The industrial age brought with it very significant developments not only to America but also to most other nations. In America the industrial age was fuelled by availability of natural resources, the invention of new and more efficient machinery and the accessible and ever growing market all of which was combined and fuelled industrial growth. The demand for labor became immense as industries sought for more and more workers to fill the ever increasing positions to ensure that there was a steady supply of labor. It was however saddening the as the industries grew more and more profitable, the laborers working in the industries became poorer compelled to working under dangerous conditions, long hours and lack of medical coverage in case of injuries sustained in the working places. As a result there arose various activists who toiled to improve the conditions of these laborers to the standards that can be observed today.It is difficult to completely explain labor unions and the challenges faced by laborers during early 1900 without mentioning Frances Perkins. Frances Perkins was born in 1880 in Boston and hailed from a well to do middle class republican family who historically farmers and craftsmen. She is remembered for her role as the first American woman to hold a cabinet post during the presidency of Franklin D. Roosevelt. She held the position for twelve years. She is greatly remembered for her relentless work in improving the working condition of laborers as well as seeking to strengthen labor unions at a time then labor unions were greatly frowned upon by many employers. She was able to considerably achieve her objectives. Perkins was an accomplished politician who used her skill and experience to ensure that she achieved her objectives and that she not only spoke but lived according to the principles that she believed in. she treasure the ability of America to offer economic justice and security for all citizens and these values guided her political agenda.At two years old Perkins and her family relocated to Worcester, mass where her father established and ran a profitable dealing with stationery. Perhaps at a very young age the parents instilled in her the sense of purpose and she also developed a deep sense of belief in God. Her parents were Congregationalist and as such it was not surprising that Perkin's belief for God was obvious and the belief further developed her sense of purpose. Unlike most Americans Perkins knew exactly what she wanted to do and during college year she majored natural sciences and also studied economic history. These areas would later have great influence on her career and her life in general. She read such books as 'How the Other Half Lives, Expose of the New York Slums by Jacob Rii. Furthermore she attended various lectures by famous labor and social reformers such as Florence Kelley who was by that time the secretary general of the National Consumers League. Her education, her supplementary reading in various lectures prepared her later roles as labor activist.Perkins Graduated from mount Holyoke in 1902 and after that she had the chance of getting various teaching positions. Furthermore Perkins also volunteered in various settlement houses and it was what she saw in the settlements that ignited the fire in her and prompted her to work towards forging better conditions for workers. She discovered that laborers worked under very precarious positions without any special equipment, the workers were not entitled to any compensations for injuries incurred in the factory and they factories never took any responsibility. Furthermore their wages were constantly late and the frustrations they underwent became a concern for Perkins. It is not clear whether these events and observation prompted her next choice because soon after, she left teaching and went to New York where she studied economics and sociology at the Columbia University. In 1910 she graduated with a master's degree in the same fields. Perhaps during her college years she was greatly motivated by Florence Kelly because soon after graduation she spent the next two years as the secretary for the New York Consumer's League. During this period she was able o work closely with Florence Kelly. One of her first achievements was that she was able to successfully advocate for the state legislature for a bill that would see the reduction of working hours for women and children to a maximum of 54 hours every week. After this first achievement apparently she was able to curve her niche as she became actively involved in women suffrage movements where she was able to participate in marching suffrage parades and also giving motivational and activism speeches in street corners.
It is mostly agreed that for most famous people there always is a point in life that greatly influences and provides the driving force to push ahead. For Perkins this moment came in 1911 where as described she watched, unable to do anything as 146 workers, most of them young women and children, lost their live at the Triangle Shirtwaist fire. It is recorded that as she said most of them 'Clasped their hands in prayer before leaping to their deaths from the upper floor windows resident building that was not sufficiently equipped with fire escapes. Perkins later proclaimed that: "seared on my mind and heart, a never to be forgotten reminder of why I had to spend the rest of my life fighting conditions that could permit such a tragedy. In the subsequent years Perkins was also able to experience other widespread labor related disturbances mostly among garment companies and other New York City Workers. During this time perhaps oblivious to her that she would one day hold a cabinet position, she was able to learn from activists such as the then Labor leader Rose Schneiderman. Schneiderman believed that the adverse poverty that was ailing most of the laborers could only be solved through proper organization. Most people at this time had very little trust for the legislation but Perkin's knew that if laws could be passed to protect laborers then they could be protected from unfair treatment by employers. However the numbers of women at the time who valued and even appreciated the important role played by the working class were very few. Perkins on the other hand understood the value of workers coming together and forming organization that could be used as the platform from which they could air their grievances. Perkins later became a member of the Socialist party but later realized than the overambitious doctrines supported by socialists would not take them anywhere and she opted for more practical solutions in a step wise manner. This dramatic change in ideology led her to vote for Woodrow Wilson for President in 1929 instead of Eugene Debs who was the socialist party candidate.Although Perkins was an established activist and had devoted her life to the fighting of the rights of laborers it did not deter her from having a life of he own and even bringing up a family. At the age of 33 years Perkins got married to Paul Wilson who was an economist and a budget expert at the New York Bureau of Municipal Research in 1913. Perkins thereafter took some time out to concentrate on her marriage and the bringing up of her daughter who was later born. It is not conclusive whether it was her reason to get back to her professional career but it is usually believed that she resumed her professional career soon after her husband suffered from an emotional breakdown.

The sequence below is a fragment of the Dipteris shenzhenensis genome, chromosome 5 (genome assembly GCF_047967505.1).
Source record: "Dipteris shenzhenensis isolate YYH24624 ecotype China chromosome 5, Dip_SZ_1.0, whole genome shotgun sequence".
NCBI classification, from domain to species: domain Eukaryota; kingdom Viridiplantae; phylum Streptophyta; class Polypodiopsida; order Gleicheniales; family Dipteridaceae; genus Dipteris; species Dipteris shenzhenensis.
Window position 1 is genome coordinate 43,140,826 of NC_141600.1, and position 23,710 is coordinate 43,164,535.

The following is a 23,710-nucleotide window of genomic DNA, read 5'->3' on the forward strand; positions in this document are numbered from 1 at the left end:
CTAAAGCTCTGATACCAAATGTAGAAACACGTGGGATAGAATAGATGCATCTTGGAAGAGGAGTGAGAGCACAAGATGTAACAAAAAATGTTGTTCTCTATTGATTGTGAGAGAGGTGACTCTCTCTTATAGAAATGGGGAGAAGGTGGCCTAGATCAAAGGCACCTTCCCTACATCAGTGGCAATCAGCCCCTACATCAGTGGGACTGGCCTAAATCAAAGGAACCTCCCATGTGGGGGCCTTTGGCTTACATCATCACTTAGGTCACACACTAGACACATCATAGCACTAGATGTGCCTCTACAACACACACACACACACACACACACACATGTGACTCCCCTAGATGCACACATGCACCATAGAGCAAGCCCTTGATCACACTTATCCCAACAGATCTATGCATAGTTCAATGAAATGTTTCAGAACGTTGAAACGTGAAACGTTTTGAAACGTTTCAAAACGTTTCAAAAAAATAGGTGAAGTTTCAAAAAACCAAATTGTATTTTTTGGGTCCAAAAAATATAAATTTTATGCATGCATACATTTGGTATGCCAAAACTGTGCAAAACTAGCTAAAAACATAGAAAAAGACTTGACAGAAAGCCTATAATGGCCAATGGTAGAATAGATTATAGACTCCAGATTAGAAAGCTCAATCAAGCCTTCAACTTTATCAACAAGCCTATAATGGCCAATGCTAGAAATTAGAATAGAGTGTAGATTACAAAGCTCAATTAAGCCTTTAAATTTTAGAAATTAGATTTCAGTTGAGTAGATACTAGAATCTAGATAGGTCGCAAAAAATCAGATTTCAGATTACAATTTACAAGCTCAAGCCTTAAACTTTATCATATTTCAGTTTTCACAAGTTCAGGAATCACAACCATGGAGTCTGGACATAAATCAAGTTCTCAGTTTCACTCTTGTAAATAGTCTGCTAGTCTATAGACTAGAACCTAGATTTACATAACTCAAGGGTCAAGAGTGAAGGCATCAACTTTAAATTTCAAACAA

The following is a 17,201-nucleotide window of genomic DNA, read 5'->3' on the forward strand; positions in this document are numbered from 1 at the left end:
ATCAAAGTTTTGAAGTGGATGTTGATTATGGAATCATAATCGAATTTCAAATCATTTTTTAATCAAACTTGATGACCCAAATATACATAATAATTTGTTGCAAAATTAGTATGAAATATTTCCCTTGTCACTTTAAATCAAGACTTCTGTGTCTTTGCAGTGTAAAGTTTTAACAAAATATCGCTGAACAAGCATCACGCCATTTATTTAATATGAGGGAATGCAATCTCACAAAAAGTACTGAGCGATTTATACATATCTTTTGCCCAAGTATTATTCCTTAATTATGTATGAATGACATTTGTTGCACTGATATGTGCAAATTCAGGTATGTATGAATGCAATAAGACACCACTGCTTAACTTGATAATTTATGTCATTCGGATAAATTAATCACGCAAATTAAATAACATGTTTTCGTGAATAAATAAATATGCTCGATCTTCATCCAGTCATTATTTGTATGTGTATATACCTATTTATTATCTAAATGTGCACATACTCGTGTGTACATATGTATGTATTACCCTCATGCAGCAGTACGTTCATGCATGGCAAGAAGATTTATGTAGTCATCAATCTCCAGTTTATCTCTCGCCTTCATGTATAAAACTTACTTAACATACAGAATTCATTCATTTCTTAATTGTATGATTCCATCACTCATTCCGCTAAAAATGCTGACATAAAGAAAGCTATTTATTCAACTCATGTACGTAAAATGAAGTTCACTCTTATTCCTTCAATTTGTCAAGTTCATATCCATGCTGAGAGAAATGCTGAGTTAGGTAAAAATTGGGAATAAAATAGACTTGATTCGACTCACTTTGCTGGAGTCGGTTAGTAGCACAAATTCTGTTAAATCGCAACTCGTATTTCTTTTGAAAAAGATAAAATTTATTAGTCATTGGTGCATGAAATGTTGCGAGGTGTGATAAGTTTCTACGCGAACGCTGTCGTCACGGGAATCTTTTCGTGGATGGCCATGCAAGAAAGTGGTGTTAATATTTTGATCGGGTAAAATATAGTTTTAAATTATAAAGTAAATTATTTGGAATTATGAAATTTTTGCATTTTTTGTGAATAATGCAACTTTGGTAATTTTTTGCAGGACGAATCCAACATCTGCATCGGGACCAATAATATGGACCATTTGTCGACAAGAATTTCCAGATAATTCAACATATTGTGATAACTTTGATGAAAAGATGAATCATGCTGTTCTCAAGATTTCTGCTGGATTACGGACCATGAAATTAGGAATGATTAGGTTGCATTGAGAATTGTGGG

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Soon after resuming her professional career, she was invited by Governor Al Smith to join the New York State Industrial Commission in 1918. She accepted the invitation and became the first woman ever to serve as a member of the commission. Her political and professional career then recorded an upward trend because in 1926 she became the chairwoman of the commission and three years later the new governor Franklin, D. Roosevelt appointed her to be the industrial commissioner for the state of New York, a very senior position in the state labor department. One of Perkin's major strong points is that she was graceful enough to earn both the respect and the admiration of top politicians from different political factions and she was also brilliant in conducting negotiations. During her tenure as the industrial commissioner of New York she worked relentlessly and soon enough New York became recognized as being in the forefront towards advocating for positive labor reforms. Among her implementations include increasing the frequency and capacity of factory investigations and reducing the number of working hours per week for women to 48. It should be recalled that as the secretary for New York consumer's League she was able to participate in the reduction of working hours per week of women and children to 54. Furthermore Perkins was at the forefront in advocating for the increment of the minimum age and unemployment insurance laws.At this point Perkins had demonstrated her expertise and experience in bringing labor reforms and as a result caught once more the eyes of Roosevelt. In 1933 Roosevelt appointed her as the labor secretary and Perkins used her achievements in New York as a reference point while dealing with labor reforms. Remarkably it is during this period that America was recovering from the blows of the great depression but she used her experience and energy and was able to negotiate various benefits for American workers. However she would not stop there as she believed that her priority lay in the service to the laborers of America. She was a visionary woman and as a result she was able to participate in one of the most significant reforms such as the Wagner Act which gave workers the mandate to organize themselves in unions and present their petitions collectively thereby creating a formidable force that would only thrive. Another Act that she participated in implementing was the Fair Labor Standards Act which for the first time in history was able articulate minimum wage and maximum work hours per week for men and women. Apart from these achievements Perkins was also able to chair the committee on economic security which later developed and drafted a legislation that would become the Social Security Act in 1935. It can be noted that Perkins brought positive and constructive change everywhere she went being guided by the values she solemnly swore.During her years as the labor secretary instead of will and strength waning away, Perkins became even more aggressive. It is recorded that in 1930s and early 1940s, Perkins was materialistic in the ensuing outcome as a result of the widespread labor uprisings. Her support for the rights of workers became relentless and as much as she believed on the power of organizations in the same way she supported the formation and support for labor unions and even supported the use of economic actions in a bid to pressure employers. For instance in a specific incidence that was well documented in various tabloids she walked boldly towards the U.S post Office in the company of thousands of steel workers in a bid to seek audience with the mayor and steel executives. Although they were denied the audience they found an alternative site to air their grievances. Later on Perkins was materialistic in advising President Roosevelt against using federal troops to contain the San Francisco strike of 1934. Perkins resigned from her position as he labor secretary in 1945 and subsequently headed the U.S delegation to the International Labor Organization conference in Paris. Perkins was later appointed to the Civil Service Commission and held the job until 1953. She later became a professor at the Cornell University at the School of Industrial and Labor Relations. Perkins died at the age of 85.Perkins was able to achieve a lot for laborers during her time without stepping on toes of politicians and without participating in any violent demonstrations. She valued the aspect of dialogue and practical reforms.